A genre-defying tale of magic, revolution and the struggle for freedom – perfect for readers of Jonathan Strange & Mr Norrell
They came the summer she was six. She and her brother were alone in the house when strangers broke in, armed with muskets and knives. Her brother yelled to her to run, but she stumbled on the ground outside, and a pair of hands seized her. They took her brother too. She never knew what happened to her parents.
When she saw the blanched white faces and pale eyes of the men to whom she was to be sold, her attempts at bravery broke, and she burst into tears. Her brother and his friends had told stories about the ghosts that came and took people away. The ghosts lived in a hollow world, they said, that roamed the sea and swallowed people up. The people brought to them were placed under evil magic, so that their minds fell asleep and their bodies belonged to the ghosts.
The man who sold her told her that it wasn’t true. The ghosts were men, white men, and they were from a country over the sea. They didn’t want to feed her to their hollow world—which was called a ship and was used for traveling oceans. They only wanted her to work for them in their own country. It was true about the magic, though. They would feed it to her on the first day. From then on, she would belong to them.
They took the men and older boys into the ship first. Her brother crying out to her as she was torn away from his arms wrenched her heart in two. It was the last time she would hear her name for a very long time.
It was dark in the belly of the ship, and the fetid stench was worse than anything she had ever imagined. She cried and fought not to go down, but one of the men cuffed her hard so she was dizzy, and before her head could recover she was lying in a tiny, filthy space with shackles about her wrists and ankles. The metal was cold, and sticky with someone else’s blood.
When they gave her the food that would spellbind her, she swallowed it. She wanted to. In her village, when the children had talked about the ghosts that took people over the seas, they had said that your mind fell asleep under the spell. They said it was like dying, and she wanted to die.
She waited while the creeping numbness took her fingers and her toes and her heart. She waited until she felt her breathing become harsh and regular and her tears stop. At last she could not move even her eyes. She waited for her thoughts to still in the same way, as she might wait to fall asleep on a hot night; she longed for it, as an escape from the fear and the pain. But it never came. Her body was asleep. Her mind was still awake inside. When she realized this, she screamed and screamed, but her screams never made it farther than her own head.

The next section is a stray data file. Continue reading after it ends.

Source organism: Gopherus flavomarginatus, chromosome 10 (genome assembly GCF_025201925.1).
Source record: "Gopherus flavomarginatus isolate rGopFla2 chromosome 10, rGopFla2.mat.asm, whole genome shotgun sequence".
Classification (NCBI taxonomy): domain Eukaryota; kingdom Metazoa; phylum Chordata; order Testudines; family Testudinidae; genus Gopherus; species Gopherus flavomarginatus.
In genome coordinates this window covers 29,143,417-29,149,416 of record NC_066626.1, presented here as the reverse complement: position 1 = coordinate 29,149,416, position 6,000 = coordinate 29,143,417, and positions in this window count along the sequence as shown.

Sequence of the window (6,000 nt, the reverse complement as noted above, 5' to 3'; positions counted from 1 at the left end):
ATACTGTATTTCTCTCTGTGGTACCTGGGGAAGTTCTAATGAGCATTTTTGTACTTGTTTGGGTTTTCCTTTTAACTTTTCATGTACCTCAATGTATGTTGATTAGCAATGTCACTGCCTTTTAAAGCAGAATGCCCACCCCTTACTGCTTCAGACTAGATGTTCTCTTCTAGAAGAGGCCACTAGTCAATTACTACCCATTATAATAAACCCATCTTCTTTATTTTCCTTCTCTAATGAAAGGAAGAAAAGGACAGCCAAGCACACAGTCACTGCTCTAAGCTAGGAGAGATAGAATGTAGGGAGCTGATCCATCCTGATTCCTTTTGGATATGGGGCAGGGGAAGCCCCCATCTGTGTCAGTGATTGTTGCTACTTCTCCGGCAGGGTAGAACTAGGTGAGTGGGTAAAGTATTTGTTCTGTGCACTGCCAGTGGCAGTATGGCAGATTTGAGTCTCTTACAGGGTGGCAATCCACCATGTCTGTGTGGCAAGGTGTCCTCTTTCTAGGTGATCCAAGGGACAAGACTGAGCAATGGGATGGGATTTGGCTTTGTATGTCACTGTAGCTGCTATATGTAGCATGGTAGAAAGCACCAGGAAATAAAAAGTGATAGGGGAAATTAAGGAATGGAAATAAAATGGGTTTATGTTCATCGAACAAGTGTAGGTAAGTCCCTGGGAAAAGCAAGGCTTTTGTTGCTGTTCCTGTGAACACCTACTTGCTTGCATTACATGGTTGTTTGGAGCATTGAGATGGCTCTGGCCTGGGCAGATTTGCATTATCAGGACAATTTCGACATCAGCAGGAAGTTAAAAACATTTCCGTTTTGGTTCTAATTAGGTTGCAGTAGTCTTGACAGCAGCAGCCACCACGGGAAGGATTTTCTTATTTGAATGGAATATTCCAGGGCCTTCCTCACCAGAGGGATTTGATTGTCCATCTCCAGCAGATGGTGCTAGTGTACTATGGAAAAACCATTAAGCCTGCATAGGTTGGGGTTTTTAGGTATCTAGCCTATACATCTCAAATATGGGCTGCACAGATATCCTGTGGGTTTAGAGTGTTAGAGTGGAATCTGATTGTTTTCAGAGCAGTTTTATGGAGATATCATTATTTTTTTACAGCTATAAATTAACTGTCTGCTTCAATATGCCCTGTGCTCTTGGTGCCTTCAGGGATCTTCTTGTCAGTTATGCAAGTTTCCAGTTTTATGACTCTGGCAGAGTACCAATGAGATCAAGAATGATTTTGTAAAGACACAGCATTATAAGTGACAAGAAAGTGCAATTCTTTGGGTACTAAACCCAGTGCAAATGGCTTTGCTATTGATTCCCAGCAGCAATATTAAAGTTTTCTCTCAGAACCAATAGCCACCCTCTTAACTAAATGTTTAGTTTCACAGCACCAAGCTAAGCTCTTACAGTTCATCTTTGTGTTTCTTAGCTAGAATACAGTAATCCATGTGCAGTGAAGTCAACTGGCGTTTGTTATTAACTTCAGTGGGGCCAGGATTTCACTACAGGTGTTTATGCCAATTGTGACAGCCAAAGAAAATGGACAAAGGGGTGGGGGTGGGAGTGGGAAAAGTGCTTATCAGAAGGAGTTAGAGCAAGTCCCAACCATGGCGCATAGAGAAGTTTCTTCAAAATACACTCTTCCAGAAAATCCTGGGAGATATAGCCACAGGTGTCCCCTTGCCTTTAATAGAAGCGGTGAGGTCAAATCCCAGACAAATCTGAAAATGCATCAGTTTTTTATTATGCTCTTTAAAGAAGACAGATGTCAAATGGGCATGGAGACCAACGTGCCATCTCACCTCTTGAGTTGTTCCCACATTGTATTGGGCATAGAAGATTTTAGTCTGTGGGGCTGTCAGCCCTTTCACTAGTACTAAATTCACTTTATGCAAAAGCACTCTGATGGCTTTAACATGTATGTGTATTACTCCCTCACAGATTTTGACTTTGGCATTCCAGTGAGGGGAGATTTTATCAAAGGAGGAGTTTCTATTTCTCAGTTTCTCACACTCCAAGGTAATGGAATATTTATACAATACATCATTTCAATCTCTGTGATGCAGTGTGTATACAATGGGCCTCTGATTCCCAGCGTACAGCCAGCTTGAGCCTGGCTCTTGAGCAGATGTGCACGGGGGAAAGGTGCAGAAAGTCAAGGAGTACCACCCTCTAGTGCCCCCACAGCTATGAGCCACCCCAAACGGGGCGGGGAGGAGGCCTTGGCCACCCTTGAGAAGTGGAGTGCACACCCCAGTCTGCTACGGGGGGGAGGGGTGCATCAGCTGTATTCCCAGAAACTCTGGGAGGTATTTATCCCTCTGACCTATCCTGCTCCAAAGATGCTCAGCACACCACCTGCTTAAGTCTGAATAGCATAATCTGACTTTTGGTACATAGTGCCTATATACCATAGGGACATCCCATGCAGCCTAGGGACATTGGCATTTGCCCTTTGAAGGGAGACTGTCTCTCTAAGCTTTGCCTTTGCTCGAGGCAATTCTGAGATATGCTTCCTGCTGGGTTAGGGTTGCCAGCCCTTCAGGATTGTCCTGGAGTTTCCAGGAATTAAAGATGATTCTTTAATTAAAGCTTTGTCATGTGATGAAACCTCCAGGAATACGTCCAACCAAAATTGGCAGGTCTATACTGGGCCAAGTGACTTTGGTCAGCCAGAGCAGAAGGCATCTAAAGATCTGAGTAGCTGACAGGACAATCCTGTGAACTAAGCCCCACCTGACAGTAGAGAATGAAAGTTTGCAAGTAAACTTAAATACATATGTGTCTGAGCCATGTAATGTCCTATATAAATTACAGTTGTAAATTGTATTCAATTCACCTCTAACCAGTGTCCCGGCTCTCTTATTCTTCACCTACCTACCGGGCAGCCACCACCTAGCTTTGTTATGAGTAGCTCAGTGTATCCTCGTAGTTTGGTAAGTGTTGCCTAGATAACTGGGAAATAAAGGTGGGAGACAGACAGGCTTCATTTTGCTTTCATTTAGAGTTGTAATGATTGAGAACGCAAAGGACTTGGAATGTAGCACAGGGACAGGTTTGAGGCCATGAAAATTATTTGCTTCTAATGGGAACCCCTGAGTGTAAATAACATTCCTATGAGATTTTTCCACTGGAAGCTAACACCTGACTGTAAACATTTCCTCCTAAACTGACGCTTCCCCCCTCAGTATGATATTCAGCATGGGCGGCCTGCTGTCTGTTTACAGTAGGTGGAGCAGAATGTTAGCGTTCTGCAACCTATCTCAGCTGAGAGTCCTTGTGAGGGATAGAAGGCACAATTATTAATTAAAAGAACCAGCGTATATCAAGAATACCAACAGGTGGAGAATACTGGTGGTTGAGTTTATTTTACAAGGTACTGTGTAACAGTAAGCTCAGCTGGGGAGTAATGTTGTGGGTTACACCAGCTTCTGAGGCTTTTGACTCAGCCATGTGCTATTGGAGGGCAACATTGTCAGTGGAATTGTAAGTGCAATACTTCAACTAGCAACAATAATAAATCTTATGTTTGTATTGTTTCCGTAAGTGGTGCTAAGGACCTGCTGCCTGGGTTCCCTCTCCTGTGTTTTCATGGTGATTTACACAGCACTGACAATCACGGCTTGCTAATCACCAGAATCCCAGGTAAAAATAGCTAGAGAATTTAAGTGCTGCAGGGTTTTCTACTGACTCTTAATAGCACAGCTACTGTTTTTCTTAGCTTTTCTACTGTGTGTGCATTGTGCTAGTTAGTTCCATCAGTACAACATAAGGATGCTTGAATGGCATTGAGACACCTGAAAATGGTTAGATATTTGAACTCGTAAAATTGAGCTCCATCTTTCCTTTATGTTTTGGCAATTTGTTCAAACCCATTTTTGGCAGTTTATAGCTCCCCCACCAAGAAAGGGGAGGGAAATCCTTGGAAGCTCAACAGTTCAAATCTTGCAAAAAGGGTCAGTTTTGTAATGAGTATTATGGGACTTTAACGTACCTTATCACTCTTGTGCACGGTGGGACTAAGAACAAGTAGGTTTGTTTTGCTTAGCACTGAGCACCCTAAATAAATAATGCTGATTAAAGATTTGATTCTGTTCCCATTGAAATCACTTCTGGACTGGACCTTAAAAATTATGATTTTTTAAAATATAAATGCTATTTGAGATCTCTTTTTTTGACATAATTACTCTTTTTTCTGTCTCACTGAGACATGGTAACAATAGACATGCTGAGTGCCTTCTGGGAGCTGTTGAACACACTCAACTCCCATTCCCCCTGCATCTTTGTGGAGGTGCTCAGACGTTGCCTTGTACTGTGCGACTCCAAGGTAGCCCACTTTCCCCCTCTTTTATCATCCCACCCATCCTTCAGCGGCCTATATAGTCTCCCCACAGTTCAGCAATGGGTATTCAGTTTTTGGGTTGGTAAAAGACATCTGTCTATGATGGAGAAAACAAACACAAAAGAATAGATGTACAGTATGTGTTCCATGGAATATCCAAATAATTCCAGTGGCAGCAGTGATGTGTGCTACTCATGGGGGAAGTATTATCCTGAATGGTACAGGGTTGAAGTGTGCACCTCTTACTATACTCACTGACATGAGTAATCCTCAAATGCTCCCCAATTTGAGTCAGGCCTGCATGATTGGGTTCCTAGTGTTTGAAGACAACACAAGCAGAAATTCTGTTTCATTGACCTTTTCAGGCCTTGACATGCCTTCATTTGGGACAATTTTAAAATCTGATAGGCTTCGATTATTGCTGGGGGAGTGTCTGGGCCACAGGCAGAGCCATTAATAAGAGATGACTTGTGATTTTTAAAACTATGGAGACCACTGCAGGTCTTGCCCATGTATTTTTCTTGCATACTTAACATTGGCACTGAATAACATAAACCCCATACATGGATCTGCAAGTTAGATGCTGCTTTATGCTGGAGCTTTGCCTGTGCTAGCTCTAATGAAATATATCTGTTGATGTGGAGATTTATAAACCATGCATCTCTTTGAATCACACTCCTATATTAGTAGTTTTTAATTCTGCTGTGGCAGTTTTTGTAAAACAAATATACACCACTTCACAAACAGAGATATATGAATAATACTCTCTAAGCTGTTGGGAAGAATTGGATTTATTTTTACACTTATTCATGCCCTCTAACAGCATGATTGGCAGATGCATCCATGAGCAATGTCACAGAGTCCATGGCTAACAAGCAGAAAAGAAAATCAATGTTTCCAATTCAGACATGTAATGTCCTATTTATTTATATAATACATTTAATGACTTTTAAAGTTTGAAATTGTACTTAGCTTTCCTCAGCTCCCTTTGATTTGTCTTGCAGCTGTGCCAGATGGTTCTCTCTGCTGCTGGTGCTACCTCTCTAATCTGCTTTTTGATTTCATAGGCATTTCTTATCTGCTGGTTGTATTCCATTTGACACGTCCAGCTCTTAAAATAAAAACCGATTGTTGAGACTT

All the way across the world, she was awake. She couldn’t move unless they told her to, not even a finger, not even to make a sound. She breathed; she blinked; she retched when the motion of the ship became too much. Outside of this and other such involuntary spasms, she was helpless. But she felt everything. She felt the bite of iron at her wrists and the cramping of her muscles as her limbs lay rigid in the small space. She felt the grain of the wooden floor against her skin as the ship rocked, rubbing until her back and legs were raw and bleeding. She smelled the urine and blood and vomit, and she heard the strange, jarring language of the men tromping the decks overhead. Sometimes, right before they were fed and the last dose of the spell was beginning to wear off, she heard the others in the hold begin to groan or sob or speak. All day, she fought to make a sound herself, just enough to call out and see if any of her family were there to answer her. But then the men would come with their food again, and the hold would fall silent. If someone else had died, that was when they took the bodies away. Sometimes they took people away who were still alive, and did things to them. She didn’t know what they did, but they came back more broken, and sometimes they didn’t come back at all.
She didn’t know where her family was, and everything hurt so much. She was a child. She had never hurt like that before.
* * *
After they sold her in the marketplace, they branded her. Part of this was to mark her, once and for all, as property. She belonged to a sugar plantation now, in Jamaica. In time, she would learn what that meant.
The other part was to test that the spellbinding really had taken effect entirely. One of the men in line in front of her let out a strangled noise when the iron seared his flesh, and he was taken away. She didn’t know what happened to him.
She was perfectly bound now. The metal touched her skin and scorched it with heat that seemed to go clear through to the bone. In her head, she writhed and screamed. Her body never made a sound.
Her new owners named her Fina. From now on, she was to answer to that name, and that alone.